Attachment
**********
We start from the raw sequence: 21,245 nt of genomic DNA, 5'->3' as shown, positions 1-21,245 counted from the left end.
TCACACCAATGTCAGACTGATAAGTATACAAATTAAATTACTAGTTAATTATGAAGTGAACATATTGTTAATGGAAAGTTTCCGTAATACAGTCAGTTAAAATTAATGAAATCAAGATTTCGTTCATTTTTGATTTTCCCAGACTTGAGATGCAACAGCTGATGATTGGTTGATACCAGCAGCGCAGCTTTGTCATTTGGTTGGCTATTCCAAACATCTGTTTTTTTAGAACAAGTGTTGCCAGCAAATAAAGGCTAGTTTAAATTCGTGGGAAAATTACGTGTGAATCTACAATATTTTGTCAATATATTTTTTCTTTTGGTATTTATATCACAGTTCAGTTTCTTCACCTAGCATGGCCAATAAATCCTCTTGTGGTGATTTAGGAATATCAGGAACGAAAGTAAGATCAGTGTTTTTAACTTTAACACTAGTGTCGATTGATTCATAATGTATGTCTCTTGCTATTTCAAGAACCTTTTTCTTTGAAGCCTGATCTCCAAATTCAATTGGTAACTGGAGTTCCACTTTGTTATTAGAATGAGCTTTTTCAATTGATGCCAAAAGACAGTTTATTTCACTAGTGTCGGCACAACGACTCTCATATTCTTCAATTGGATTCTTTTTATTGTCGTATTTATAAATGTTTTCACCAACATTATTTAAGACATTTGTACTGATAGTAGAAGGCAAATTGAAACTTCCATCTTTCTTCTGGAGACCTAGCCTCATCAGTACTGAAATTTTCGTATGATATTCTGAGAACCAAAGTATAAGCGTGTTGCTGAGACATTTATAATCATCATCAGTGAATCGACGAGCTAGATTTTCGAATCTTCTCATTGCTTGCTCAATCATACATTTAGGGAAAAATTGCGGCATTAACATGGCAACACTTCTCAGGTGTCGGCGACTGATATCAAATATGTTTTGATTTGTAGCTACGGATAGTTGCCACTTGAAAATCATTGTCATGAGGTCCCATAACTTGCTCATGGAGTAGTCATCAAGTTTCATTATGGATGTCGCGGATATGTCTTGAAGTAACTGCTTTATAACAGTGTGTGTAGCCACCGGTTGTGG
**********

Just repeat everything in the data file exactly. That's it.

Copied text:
We start from the raw sequence: 21,245 nt of genomic DNA, 5'->3' as shown, positions 1-21,245 counted from the left end.
TCACACCAATGTCAGACTGATAAGTATACAAATTAAATTACTAGTTAATTATGAAGTGAACATATTGTTAATGGAAAGTTTCCGTAATACAGTCAGTTAAAATTAATGAAATCAAGATTTCGTTCATTTTTGATTTTCCCAGACTTGAGATGCAACAGCTGATGATTGGTTGATACCAGCAGCGCAGCTTTGTCATTTGGTTGGCTATTCCAAACATCTGTTTTTTTAGAACAAGTGTTGCCAGCAAATAAAGGCTAGTTTAAATTCGTGGGAAAATTACGTGTGAATCTACAATATTTTGTCAATATATTTTTTCTTTTGGTATTTATATCACAGTTCAGTTTCTTCACCTAGCATGGCCAATAAATCCTCTTGTGGTGATTTAGGAATATCAGGAACGAAAGTAAGATCAGTGTTTTTAACTTTAACACTAGTGTCGATTGATTCATAATGTATGTCTCTTGCTATTTCAAGAACCTTTTTCTTTGAAGCCTGATCTCCAAATTCAATTGGTAACTGGAGTTCCACTTTGTTATTAGAATGAGCTTTTTCAATTGATGCCAAAAGACAGTTTATTTCACTAGTGTCGGCACAACGACTCTCATATTCTTCAATTGGATTCTTTTTATTGTCGTATTTATAAATGTTTTCACCAACATTATTTAAGACATTTGTACTGATAGTAGAAGGCAAATTGAAACTTCCATCTTTCTTCTGGAGACCTAGCCTCATCAGTACTGAAATTTTCGTATGATATTCTGAGAACCAAAGTATAAGCGTGTTGCTGAGACATTTATAATCATCATCAGTGAATCGACGAGCTAGATTTTCGAATCTTCTCATTGCTTGCTCAATCATACATTTAGGGAAAAATTGCGGCATTAACATGGCAACACTTCTCAGGTGTCGGCGACTGATATCAAATATGTTTTGATTTGTAGCTACGGATAGTTGCCACTTGAAAATCATTGTCATGAGGTCCCATAACTTGCTCATGGAGTAGTCATCAAGTTTCATTATGGATGTCGCGGATATGTCTTGAAGTAACTGCTTTATAACAGTGTGTGTAGCCACCGGTTGTGG